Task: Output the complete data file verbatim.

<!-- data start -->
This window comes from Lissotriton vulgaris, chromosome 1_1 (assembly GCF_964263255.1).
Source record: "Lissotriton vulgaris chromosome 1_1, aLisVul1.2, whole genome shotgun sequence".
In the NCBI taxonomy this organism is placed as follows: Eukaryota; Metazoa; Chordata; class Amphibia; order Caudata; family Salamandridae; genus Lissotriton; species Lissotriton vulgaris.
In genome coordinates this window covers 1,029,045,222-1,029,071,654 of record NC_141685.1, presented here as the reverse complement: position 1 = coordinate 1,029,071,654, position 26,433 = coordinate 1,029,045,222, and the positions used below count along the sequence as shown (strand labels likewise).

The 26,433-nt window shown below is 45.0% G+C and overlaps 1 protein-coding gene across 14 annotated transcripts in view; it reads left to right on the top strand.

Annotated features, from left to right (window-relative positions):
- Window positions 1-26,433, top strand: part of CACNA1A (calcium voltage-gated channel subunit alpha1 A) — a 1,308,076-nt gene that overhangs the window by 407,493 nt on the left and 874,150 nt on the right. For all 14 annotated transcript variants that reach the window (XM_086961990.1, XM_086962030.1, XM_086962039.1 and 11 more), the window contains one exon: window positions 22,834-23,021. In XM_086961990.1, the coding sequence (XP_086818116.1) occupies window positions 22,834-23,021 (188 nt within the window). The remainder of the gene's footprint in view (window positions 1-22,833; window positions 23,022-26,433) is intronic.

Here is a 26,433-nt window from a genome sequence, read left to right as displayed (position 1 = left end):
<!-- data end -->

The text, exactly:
This window comes from Lissotriton vulgaris, chromosome 1_1 (assembly GCF_964263255.1).
Source record: "Lissotriton vulgaris chromosome 1_1, aLisVul1.2, whole genome shotgun sequence".
In the NCBI taxonomy this organism is placed as follows: Eukaryota; Metazoa; Chordata; class Amphibia; order Caudata; family Salamandridae; genus Lissotriton; species Lissotriton vulgaris.
In genome coordinates this window covers 1,029,045,222-1,029,071,654 of record NC_141685.1, presented here as the reverse complement: position 1 = coordinate 1,029,071,654, position 26,433 = coordinate 1,029,045,222, and the positions used below count along the sequence as shown (strand labels likewise).

The 26,433-nt window shown below is 45.0% G+C and overlaps 1 protein-coding gene across 14 annotated transcripts in view; it reads left to right on the top strand.

Annotated features, from left to right (window-relative positions):
- Window positions 1-26,433, top strand: part of CACNA1A (calcium voltage-gated channel subunit alpha1 A) — a 1,308,076-nt gene that overhangs the window by 407,493 nt on the left and 874,150 nt on the right. For all 14 annotated transcript variants that reach the window (XM_086961990.1, XM_086962030.1, XM_086962039.1 and 11 more), the window contains one exon: window positions 22,834-23,021. In XM_086961990.1, the coding sequence (XP_086818116.1) occupies window positions 22,834-23,021 (188 nt within the window). The remainder of the gene's footprint in view (window positions 1-22,833; window positions 23,022-26,433) is intronic.

Here is a 26,433-nt window from a genome sequence, read left to right as displayed (position 1 = left end):